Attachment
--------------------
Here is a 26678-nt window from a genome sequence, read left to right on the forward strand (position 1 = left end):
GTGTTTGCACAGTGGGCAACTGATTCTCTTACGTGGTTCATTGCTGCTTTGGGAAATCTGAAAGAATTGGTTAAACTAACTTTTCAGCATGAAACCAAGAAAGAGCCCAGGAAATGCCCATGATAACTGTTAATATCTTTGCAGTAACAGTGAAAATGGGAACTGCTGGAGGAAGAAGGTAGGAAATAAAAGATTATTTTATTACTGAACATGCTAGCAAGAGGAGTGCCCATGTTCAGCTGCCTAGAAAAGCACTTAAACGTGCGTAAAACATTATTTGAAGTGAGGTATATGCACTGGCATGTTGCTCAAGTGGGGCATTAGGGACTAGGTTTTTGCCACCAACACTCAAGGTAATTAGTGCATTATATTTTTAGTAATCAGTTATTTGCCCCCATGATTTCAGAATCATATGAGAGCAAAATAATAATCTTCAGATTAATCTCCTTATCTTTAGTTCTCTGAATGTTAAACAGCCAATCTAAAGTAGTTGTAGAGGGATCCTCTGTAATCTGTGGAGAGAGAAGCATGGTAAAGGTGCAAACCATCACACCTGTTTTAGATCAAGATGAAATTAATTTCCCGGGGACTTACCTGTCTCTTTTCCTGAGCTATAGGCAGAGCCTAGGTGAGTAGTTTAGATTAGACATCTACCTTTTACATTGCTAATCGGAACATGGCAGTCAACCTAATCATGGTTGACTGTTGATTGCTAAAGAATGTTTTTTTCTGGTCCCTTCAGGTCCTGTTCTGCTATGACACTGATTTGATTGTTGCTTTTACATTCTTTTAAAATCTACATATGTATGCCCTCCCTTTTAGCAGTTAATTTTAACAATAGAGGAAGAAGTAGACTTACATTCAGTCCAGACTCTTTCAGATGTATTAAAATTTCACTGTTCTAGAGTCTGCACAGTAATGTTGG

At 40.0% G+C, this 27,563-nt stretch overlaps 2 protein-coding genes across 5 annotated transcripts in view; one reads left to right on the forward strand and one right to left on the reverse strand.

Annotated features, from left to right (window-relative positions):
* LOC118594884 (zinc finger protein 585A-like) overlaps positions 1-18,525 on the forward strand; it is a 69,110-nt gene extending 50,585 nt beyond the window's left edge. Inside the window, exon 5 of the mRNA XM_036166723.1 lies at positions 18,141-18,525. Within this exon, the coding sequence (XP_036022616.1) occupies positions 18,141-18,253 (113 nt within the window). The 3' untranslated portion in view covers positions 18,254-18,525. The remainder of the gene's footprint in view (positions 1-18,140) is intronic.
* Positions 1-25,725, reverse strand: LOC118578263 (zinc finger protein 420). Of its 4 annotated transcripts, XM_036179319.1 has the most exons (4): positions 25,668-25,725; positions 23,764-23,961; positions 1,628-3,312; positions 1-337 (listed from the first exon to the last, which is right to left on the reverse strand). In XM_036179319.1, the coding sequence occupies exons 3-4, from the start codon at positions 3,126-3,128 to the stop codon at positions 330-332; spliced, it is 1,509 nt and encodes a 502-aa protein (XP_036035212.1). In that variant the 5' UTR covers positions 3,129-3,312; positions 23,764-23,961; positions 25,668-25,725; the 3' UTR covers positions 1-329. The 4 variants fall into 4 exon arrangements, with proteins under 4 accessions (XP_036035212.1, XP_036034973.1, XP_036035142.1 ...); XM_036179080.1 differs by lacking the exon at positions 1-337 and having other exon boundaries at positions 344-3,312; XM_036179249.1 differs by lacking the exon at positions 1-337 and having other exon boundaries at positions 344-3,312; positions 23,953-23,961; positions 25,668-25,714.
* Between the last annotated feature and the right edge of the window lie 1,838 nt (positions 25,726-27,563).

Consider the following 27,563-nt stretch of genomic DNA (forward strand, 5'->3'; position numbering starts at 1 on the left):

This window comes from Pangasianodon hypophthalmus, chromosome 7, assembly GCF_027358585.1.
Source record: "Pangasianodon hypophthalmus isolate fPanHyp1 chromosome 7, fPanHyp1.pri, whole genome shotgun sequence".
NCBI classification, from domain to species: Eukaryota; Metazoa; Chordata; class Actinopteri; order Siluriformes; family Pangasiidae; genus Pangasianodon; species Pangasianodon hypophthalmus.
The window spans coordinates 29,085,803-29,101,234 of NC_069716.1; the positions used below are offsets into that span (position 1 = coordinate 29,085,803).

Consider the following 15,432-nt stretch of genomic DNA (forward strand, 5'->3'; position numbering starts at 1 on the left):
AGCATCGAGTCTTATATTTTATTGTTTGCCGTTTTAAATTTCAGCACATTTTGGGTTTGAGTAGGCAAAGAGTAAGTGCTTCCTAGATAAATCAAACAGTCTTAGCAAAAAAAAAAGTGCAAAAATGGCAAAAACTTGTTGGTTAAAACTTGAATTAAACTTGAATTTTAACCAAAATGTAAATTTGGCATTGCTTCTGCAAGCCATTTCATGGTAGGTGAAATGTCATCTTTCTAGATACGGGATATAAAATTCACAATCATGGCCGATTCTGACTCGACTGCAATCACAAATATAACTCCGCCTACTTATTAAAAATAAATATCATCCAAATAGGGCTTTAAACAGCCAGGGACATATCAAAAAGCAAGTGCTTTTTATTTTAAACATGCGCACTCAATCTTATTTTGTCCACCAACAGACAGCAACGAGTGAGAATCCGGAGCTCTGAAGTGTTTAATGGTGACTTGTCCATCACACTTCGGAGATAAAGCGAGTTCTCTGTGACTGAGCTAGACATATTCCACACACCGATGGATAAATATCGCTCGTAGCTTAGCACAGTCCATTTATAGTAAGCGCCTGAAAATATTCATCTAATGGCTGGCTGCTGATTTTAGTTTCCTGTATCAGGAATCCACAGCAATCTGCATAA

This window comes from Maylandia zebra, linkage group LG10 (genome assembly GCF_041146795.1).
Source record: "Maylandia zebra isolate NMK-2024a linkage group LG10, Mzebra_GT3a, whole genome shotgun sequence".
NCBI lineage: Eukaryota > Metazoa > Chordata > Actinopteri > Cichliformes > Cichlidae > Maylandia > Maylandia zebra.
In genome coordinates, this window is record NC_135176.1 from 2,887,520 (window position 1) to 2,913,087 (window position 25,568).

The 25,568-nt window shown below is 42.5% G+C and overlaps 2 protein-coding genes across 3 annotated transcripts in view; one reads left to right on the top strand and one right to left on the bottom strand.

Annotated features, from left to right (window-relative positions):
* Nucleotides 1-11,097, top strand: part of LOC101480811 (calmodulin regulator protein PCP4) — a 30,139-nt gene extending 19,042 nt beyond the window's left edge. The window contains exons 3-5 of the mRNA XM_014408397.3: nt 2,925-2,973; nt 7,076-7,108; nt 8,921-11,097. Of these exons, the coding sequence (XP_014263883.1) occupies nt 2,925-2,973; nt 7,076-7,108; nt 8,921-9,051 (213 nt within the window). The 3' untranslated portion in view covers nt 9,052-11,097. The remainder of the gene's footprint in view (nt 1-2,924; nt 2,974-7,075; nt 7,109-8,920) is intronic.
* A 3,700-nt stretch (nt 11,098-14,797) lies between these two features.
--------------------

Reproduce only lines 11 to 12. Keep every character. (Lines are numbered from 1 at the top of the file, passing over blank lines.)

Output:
NCBI classification, from domain to species: Eukaryota; Metazoa; Chordata; class Actinopteri; order Siluriformes; family Pangasiidae; genus Pangasianodon; species Pangasianodon hypophthalmus.
The window spans coordinates 29,085,803-29,101,234 of NC_069716.1; the positions used below are offsets into that span (position 1 = coordinate 29,085,803).